Despite the success of Beck’s London Underground diagram, New Yorkers have historically resisted diagrammatic subway maps, preferring instead maps that are a bit more geographically accurate and take into account surface features like parks, bodies of water and neighbourhoods. Sunday’s New York Times has a story about John Tauranac, the former map designer for the MTA who in the late 1970s led a committee that redesigned New York’s subway map. The 1979 map replaced a previous map designed by Massimo Vignelli in 1972 — a schematic that encountered staunch resistance. New Yorkers, it seems, have and want a sense of distance between points on a subway map. Via Cartography, which has links to other New York subway maps. Anyone know any others?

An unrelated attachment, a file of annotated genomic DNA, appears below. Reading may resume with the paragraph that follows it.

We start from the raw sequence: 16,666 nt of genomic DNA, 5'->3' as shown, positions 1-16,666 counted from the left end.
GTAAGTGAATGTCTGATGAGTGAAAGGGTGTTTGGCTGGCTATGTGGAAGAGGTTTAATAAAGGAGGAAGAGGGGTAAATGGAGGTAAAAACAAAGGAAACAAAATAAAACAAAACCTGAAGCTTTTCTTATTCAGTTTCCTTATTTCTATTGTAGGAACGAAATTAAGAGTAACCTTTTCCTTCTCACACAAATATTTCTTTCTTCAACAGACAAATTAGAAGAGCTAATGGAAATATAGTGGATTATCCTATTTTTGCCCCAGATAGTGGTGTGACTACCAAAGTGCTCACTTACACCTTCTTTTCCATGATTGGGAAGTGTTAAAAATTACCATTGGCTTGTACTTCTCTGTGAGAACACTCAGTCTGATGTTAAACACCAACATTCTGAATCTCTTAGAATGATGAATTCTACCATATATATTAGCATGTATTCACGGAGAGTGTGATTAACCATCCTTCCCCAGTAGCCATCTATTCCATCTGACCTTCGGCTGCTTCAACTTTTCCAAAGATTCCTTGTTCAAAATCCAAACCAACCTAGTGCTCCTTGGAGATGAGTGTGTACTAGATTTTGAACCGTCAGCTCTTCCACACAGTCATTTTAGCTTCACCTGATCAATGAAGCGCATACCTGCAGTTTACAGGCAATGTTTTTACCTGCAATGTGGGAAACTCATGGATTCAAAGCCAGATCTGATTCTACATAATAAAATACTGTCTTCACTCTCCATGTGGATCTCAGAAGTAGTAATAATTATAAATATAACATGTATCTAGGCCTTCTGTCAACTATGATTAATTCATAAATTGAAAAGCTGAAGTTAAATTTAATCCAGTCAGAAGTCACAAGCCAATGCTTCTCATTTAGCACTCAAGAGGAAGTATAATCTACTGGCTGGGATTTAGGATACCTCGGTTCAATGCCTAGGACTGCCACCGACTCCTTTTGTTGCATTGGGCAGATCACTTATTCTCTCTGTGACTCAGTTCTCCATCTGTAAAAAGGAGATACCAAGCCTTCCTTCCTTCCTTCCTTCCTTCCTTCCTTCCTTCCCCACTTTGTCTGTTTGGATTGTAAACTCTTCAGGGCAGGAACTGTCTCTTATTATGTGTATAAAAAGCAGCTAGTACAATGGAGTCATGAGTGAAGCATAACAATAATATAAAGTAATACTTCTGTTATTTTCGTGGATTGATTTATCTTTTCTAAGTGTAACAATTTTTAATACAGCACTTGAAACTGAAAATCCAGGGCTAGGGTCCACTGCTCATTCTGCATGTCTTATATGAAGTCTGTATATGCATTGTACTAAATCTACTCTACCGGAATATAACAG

Update, Sept. 7: Anil Dash writes, “There are, it seems, at least two distinct systems of belief about what constitutes the proper set of assumptions for the New York City subway map. … Should the Metropolitan Transit Authority strive for an idealized conceptual diagram that helps people understand the system at the expense of literal accuracy? Or should the map reflect the true environment that the subway system lives in, providing necessary context even at the expense of superficial clarity?”